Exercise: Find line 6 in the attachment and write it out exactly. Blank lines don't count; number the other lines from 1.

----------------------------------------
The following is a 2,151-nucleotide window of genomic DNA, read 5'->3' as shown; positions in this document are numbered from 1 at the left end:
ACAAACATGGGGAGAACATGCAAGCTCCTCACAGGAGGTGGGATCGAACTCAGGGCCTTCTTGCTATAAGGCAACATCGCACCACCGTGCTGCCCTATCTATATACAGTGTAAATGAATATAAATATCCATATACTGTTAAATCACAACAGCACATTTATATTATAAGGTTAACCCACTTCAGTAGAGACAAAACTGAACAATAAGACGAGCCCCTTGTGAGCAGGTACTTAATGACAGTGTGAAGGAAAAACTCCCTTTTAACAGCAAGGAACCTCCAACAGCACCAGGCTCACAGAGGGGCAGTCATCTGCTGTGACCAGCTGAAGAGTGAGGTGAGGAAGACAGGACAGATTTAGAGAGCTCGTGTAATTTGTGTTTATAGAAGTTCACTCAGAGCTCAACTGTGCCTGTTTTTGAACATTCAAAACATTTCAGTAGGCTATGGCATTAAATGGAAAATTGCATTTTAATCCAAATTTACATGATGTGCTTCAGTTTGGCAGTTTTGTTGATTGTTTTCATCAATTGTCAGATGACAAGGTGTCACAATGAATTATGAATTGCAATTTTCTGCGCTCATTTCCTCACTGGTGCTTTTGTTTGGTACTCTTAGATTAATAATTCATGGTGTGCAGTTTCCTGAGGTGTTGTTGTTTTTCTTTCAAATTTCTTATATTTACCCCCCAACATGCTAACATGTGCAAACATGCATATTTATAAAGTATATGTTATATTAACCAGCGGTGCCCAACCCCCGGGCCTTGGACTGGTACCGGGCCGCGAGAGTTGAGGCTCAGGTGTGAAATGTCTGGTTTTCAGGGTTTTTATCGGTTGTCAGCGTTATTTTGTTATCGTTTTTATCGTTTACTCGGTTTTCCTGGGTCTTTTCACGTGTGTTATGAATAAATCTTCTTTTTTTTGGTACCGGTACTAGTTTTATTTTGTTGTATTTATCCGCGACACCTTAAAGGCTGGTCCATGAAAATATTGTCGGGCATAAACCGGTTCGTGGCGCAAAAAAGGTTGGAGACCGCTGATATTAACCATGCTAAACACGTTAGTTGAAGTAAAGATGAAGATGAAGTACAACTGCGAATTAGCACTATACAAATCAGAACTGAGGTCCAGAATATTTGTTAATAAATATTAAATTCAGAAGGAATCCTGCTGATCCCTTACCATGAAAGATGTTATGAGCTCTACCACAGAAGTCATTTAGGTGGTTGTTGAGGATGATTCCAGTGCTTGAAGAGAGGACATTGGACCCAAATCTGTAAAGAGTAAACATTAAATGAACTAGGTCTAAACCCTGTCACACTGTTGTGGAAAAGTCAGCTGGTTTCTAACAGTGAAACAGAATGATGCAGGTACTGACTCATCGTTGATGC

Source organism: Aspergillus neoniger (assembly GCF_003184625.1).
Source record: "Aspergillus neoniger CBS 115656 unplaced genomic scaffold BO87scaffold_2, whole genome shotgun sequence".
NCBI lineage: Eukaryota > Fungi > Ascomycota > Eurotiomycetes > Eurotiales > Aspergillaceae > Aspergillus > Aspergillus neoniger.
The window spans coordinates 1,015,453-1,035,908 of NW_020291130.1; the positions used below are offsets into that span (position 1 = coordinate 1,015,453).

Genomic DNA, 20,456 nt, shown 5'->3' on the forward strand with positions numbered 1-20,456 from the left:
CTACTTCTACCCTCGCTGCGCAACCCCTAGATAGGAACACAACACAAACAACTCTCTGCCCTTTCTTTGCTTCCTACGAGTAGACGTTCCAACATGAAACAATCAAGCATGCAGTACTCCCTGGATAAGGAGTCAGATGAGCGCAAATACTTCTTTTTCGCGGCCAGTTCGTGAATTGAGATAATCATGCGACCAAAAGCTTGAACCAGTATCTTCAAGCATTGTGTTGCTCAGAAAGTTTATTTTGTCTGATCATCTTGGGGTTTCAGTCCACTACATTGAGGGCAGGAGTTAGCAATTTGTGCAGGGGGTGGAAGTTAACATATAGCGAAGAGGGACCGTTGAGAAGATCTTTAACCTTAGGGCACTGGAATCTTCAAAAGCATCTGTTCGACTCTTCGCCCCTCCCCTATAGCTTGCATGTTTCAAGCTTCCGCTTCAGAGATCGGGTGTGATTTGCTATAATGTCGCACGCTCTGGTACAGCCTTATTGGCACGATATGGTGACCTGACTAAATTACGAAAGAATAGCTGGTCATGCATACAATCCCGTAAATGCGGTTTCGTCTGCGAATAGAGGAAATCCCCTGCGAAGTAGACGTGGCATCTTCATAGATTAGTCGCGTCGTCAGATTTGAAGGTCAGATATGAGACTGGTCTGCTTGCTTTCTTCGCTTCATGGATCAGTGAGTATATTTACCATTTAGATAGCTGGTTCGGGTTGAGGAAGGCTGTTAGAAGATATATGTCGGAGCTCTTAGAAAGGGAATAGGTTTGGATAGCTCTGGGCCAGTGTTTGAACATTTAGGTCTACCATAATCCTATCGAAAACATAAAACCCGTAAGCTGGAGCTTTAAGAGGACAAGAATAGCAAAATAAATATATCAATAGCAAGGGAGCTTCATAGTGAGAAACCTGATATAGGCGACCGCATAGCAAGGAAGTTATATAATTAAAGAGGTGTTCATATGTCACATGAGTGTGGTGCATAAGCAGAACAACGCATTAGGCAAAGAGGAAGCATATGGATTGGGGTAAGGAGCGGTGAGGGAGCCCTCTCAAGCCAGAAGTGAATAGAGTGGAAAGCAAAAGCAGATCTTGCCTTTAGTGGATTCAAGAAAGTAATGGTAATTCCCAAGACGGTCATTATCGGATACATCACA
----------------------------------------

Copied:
The window spans coordinates 1,015,453-1,035,908 of NW_020291130.1; the positions used below are offsets into that span (position 1 = coordinate 1,015,453).